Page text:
Henry Neufeld spoke on “Remembering Rightly” based on Deut. 6:20-22. Memories are prone to subjective embellishment, distortion and repression. Over time, the recall button gets harder to push. Miroslav Volf’s The End of Memory: Remembering Rightly in a Violent World describes how he was subjected to repeated interrogation in Yugoslavia under Marshal Josip Tito, but has been able to push painful memories to the periphery of his life and not let them define him.
1.How should we remember unpleasant experiences? Self-righteous rage at having been hurt produces an appetite for revenge, leading victims to victimize.
2.How long should we remember them for? Vengeance and resentment, no matter how apparently justified, make forgiveness difficult.
3.Is there a Christian way of remembering? Ignoring our enemies isn’t an option — we are called to love them. In communion, we remember Christ’s sacrifice and his promise of eternal life.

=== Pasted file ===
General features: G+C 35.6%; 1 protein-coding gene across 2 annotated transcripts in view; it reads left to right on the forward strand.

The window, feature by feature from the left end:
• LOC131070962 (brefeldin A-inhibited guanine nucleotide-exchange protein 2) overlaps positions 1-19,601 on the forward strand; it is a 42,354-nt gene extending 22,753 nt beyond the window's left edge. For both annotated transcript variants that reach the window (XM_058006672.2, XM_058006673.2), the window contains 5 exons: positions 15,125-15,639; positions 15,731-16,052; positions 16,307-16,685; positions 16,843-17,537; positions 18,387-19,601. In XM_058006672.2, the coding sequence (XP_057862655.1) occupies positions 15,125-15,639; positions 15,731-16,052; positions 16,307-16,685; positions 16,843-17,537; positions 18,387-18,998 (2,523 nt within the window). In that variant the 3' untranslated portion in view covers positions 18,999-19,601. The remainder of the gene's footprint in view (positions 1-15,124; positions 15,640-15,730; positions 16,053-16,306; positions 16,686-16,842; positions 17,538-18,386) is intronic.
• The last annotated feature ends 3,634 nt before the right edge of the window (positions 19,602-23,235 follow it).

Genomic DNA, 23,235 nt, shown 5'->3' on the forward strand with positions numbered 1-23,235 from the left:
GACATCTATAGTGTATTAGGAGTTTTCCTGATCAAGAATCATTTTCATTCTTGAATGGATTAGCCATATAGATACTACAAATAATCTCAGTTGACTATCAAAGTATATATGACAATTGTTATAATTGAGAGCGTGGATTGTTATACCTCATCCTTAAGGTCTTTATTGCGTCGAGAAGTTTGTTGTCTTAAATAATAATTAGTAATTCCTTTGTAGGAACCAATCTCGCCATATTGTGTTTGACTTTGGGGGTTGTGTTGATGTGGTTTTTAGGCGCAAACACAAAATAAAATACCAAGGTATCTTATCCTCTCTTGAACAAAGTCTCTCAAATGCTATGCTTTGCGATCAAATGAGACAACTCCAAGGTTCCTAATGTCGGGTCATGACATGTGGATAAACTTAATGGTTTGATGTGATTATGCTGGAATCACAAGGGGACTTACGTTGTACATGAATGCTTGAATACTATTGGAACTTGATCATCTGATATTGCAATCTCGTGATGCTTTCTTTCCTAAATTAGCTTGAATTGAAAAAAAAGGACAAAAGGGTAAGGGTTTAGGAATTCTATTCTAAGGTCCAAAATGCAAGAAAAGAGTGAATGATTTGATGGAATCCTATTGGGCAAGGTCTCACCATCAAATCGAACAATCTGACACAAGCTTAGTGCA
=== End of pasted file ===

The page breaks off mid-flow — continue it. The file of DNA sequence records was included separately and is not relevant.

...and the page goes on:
The Truth and Reconciliation Commissions of South Africa (Apartheid) and Canada (Aboriginal residential schools) have provided forums to help both victims and beneficiaries of unjust systems remember past wrongs in constructive ways. Redemption of the past is part of the Christian vision of salvation. May our God, as we remember, heal our memories. [KH]